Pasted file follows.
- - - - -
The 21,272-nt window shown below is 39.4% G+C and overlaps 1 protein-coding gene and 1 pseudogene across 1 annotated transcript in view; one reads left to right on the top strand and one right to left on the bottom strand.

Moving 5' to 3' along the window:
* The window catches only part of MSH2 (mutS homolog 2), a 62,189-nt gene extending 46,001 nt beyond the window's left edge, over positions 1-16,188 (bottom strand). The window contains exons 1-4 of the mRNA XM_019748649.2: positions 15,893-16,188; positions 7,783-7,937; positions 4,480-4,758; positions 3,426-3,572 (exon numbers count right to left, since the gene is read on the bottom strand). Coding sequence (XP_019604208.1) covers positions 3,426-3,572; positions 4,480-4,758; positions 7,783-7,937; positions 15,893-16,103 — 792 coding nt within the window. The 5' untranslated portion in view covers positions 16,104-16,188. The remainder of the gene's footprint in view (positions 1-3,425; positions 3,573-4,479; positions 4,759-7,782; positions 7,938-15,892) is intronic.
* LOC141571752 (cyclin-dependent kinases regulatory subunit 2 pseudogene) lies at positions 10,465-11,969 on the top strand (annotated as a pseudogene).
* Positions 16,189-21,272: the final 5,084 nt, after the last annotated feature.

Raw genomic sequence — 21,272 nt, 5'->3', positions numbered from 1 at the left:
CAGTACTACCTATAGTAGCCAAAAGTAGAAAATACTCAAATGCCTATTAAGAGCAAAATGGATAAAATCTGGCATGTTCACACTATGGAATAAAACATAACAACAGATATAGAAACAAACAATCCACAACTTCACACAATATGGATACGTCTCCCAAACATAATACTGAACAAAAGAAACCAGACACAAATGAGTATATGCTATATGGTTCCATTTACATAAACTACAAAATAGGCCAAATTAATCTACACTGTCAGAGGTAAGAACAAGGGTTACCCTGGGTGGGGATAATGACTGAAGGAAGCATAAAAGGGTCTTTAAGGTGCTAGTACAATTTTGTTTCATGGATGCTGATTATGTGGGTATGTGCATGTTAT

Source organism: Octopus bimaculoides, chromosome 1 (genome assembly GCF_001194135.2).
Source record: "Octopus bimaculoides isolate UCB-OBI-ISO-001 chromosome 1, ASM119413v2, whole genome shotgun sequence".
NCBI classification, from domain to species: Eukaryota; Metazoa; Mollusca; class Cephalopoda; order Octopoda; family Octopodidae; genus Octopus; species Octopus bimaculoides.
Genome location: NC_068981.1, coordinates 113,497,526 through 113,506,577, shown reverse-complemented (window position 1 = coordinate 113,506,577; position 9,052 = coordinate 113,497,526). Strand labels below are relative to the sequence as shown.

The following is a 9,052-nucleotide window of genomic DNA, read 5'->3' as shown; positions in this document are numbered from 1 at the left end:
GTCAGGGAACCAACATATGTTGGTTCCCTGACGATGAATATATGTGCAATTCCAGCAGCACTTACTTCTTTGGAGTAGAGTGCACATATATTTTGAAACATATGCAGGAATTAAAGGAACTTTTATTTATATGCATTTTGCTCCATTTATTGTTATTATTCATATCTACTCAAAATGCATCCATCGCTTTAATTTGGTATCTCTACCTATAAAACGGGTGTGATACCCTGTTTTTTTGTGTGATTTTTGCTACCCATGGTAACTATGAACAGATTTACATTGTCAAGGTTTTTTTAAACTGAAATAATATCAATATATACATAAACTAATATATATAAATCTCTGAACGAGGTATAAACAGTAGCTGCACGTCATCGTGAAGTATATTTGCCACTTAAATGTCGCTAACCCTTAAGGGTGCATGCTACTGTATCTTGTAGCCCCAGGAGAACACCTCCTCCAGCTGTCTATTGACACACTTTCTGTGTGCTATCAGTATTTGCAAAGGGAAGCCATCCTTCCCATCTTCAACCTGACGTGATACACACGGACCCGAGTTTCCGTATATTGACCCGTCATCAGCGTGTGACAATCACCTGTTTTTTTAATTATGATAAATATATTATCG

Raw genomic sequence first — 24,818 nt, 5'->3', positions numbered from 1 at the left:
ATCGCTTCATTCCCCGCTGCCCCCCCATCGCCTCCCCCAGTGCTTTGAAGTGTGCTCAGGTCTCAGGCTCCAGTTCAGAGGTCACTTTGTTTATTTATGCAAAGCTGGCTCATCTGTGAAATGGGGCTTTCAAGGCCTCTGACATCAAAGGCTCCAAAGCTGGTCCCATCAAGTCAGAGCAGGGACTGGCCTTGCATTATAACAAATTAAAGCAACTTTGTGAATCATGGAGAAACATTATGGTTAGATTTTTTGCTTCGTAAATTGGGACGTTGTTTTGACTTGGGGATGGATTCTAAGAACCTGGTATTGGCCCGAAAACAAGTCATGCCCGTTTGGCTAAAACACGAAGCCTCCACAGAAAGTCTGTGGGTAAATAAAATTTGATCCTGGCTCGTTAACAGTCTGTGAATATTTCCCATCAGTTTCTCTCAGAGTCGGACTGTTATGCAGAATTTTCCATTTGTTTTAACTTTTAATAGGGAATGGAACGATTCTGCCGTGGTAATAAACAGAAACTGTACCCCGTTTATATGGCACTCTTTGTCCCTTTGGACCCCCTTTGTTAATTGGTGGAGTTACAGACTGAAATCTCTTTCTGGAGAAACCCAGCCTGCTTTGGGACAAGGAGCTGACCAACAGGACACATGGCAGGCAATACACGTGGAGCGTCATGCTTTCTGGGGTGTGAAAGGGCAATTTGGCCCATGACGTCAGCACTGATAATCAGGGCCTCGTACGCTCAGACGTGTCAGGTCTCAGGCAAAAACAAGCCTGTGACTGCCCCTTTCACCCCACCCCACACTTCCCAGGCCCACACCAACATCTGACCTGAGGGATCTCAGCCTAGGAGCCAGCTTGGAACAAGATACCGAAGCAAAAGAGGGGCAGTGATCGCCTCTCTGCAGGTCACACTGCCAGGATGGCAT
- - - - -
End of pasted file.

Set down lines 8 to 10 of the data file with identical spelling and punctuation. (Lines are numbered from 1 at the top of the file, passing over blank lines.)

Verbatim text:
Source organism: Octopus bimaculoides, chromosome 1 (genome assembly GCF_001194135.2).
Source record: "Octopus bimaculoides isolate UCB-OBI-ISO-001 chromosome 1, ASM119413v2, whole genome shotgun sequence".
NCBI classification, from domain to species: Eukaryota; Metazoa; Mollusca; class Cephalopoda; order Octopoda; family Octopodidae; genus Octopus; species Octopus bimaculoides.